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The Philosophy Of Utilitarianism Philosophy Essay

Paper Type: Free Essay Subject: Philosophy
Wordcount: 1359 words Published: 1st Jan 2015

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This paper will critically analyze Utilitarianism. The philosophy of Utilitarianism focuses on the overall outcome or result of an action. It is believed that this will manifest a greater happiness and moral benefit for society. However, Utilitarianism denies credibility to the intent behind the action but rather the end result or overall outcome. This principle was argued by philosopher John Stuart Mill. In direct opposition to the principles of Utilitarianism, lies the philosopher Immanuel Kant. Kant argues that there must be honorable intentions within an individual to manifest a greater outcome or action within society. I intend to argue that Utilitarianism is the most beneficial and influential of the two perspectives.

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To summarize Immanuel Kant’s perspective, he argues that the individual plays a highly important role in the overall happiness or virtue of society. Yet in order to reach the ultimate result or outcome, there are certain characteristics necessary to accomplish this task. In The Good Will and the Categorical Imperative, Kant refers to the materialistic pleasures of society as “gifts of fortune.” He stresses the importance of “good will” as a means to balance out our societal mistakes or immorality. Kant states that good will, “corrects the influence of these on the mind and, in so doing, also corrects the whole principle of action and brings it into conformity with universal ends,” (Kant, Immanuel. “The Good Will and the Categorical Imperative”. The Good Will. (1998). 591). He further stresses that duty plays a role in furthering the overall outcome of an action. However, the morality behind an action is the manifestation of the initial principle behind the action. He states, “the moral worth of an action does not lie in the effect expected from it and so too does not lie in any principle of action that needs to borrow its motive from the expected effect” (Kant, Immanuel. “The Good Will and the Categorical Imperative”. The Good Will. (1998). 592).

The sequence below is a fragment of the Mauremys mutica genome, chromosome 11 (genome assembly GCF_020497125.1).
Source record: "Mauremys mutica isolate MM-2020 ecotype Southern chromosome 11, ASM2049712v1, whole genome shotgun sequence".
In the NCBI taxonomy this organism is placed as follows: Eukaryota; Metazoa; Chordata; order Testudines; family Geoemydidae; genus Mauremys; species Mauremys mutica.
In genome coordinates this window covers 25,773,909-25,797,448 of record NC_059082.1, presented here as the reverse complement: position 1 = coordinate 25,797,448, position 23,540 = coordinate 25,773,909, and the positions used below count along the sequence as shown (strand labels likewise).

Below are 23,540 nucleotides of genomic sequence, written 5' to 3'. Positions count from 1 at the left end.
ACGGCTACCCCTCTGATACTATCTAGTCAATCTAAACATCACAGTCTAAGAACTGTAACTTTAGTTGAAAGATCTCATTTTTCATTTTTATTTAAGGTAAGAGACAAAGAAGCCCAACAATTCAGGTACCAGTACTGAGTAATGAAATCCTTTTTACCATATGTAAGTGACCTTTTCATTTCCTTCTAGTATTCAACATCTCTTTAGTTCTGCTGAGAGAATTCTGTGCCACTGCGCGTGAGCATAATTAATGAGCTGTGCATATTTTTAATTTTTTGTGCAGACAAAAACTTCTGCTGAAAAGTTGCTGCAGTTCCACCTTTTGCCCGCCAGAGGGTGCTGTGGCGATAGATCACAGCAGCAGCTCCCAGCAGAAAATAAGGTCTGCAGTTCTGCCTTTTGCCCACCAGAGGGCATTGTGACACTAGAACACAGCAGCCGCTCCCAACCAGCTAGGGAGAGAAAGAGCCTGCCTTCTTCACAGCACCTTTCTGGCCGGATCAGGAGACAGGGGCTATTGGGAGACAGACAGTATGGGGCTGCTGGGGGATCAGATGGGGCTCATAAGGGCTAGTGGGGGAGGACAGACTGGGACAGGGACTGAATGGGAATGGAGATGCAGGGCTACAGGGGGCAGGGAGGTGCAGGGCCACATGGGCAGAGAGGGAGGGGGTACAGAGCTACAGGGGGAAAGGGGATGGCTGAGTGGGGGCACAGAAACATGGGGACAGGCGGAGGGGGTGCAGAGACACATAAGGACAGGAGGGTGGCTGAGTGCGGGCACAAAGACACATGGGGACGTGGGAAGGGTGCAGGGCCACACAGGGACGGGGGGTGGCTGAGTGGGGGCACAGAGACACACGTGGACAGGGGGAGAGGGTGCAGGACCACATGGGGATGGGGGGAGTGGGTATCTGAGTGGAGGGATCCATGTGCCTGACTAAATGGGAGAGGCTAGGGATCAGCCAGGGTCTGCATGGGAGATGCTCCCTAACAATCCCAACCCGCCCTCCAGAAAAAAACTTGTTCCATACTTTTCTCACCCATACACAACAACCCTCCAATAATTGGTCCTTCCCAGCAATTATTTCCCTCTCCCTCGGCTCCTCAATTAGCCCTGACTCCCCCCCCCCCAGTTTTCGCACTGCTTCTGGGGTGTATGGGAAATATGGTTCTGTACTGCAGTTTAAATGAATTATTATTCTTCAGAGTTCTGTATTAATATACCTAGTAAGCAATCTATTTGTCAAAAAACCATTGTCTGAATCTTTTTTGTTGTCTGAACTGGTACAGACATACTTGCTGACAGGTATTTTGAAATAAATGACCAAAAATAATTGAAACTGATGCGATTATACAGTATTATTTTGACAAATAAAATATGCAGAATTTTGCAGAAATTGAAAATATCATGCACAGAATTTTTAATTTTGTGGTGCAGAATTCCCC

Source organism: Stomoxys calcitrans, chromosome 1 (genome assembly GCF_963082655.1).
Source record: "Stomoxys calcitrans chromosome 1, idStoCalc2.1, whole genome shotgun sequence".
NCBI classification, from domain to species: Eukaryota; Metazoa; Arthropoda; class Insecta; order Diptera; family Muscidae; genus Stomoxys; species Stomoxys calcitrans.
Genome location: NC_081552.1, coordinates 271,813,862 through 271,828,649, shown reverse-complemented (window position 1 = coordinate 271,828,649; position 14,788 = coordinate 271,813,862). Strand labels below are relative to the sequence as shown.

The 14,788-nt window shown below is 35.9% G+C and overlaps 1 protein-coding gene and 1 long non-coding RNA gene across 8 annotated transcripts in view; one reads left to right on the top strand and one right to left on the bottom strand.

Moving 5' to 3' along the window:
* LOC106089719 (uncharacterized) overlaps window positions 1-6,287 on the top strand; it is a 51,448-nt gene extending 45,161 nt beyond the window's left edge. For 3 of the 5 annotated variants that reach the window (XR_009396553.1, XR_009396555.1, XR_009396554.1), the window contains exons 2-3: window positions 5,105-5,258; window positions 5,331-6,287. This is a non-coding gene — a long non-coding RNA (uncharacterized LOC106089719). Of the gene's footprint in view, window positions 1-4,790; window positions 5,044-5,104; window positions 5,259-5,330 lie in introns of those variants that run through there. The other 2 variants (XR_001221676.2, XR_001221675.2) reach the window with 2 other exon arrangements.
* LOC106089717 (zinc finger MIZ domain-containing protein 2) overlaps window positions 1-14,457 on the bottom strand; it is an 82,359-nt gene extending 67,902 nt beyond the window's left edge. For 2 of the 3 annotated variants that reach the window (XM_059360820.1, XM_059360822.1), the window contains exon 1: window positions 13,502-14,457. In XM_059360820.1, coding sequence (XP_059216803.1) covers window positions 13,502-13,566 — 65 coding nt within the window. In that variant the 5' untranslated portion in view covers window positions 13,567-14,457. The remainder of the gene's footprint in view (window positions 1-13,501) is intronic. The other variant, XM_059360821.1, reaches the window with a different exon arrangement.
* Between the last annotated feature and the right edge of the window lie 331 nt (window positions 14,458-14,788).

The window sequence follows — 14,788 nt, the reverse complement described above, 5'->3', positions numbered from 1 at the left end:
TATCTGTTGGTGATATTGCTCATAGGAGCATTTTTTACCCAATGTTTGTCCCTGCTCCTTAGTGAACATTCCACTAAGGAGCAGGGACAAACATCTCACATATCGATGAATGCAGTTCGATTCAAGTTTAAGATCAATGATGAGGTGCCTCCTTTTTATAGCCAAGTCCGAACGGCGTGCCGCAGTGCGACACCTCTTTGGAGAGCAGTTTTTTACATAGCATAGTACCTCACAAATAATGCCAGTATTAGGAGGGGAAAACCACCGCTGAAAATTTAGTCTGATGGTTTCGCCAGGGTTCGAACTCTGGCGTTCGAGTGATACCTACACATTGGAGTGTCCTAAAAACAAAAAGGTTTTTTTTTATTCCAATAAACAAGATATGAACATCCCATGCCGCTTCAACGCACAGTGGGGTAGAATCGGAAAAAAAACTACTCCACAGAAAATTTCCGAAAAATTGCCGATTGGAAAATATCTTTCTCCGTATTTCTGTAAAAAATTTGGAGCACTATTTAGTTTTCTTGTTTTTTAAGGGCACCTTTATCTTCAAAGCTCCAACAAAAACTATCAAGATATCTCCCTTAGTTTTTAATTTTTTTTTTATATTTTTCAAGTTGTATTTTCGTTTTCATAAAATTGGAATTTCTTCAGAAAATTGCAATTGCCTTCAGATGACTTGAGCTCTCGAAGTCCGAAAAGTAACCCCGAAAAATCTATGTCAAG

To summarize John Stuart Mill’s Utilitarian perspective, he argues that there is no validity or pertinence in the inclusion of intent. The most important component is the overall outcome. To obtain true happiness or virtue, there must exist a collective amount of virtuous acts. This would benefit society as a whole. In Utilitarianism, Mill argues that honorable or desirable intentions have little bearing or influence on the ultimate action. There are instances when an individual knows that the ultimate outcome will be significant and morally beneficial, but still choose the opposite path. Kant states that men, “pursue sensual indulgences to the injury of health, though perfectly aware that health is the greater good” (Mill, John S. “Utilitarianism” Chapter 2. What Utilitarianism Is. (1863). 602). He further stresses what society might experience if the “Greatest happiness Principle” was in effect. Mill exclaims that this “is an existence exempt as far as possible from pain, and as rich as possible in enjoyments, both in point of quantity and quality,” (Mill, John S. “Utilitarianism” Chapter 2. What Utilitarianism Is. (1863). 603). Mill went on to argue that in order to have a primary moral principle, there should also be an important set of principles to use it towards. Mill states, “Whatever we adopt as the fundamental principle of morality, we require subordinate principles to apply it by,” (Mill, John S. “Utilitarianism” Chapter 2. What Utilitarianism Is. (1863). 609). He concludes his argument by acknowledging that it is difficult to prove morality, and rejects Kant’s position that morality entirely rests with intention. Mill states, “to consider the rules of morality as improvable is one thing; to pass over the intermediate generalizations entirely, and endeavor to test each individual action directly by the first principle is another,” (Mill, John S. “Utilitarianism” Chapter 2. What Utilitarianism Is. (1863). 609).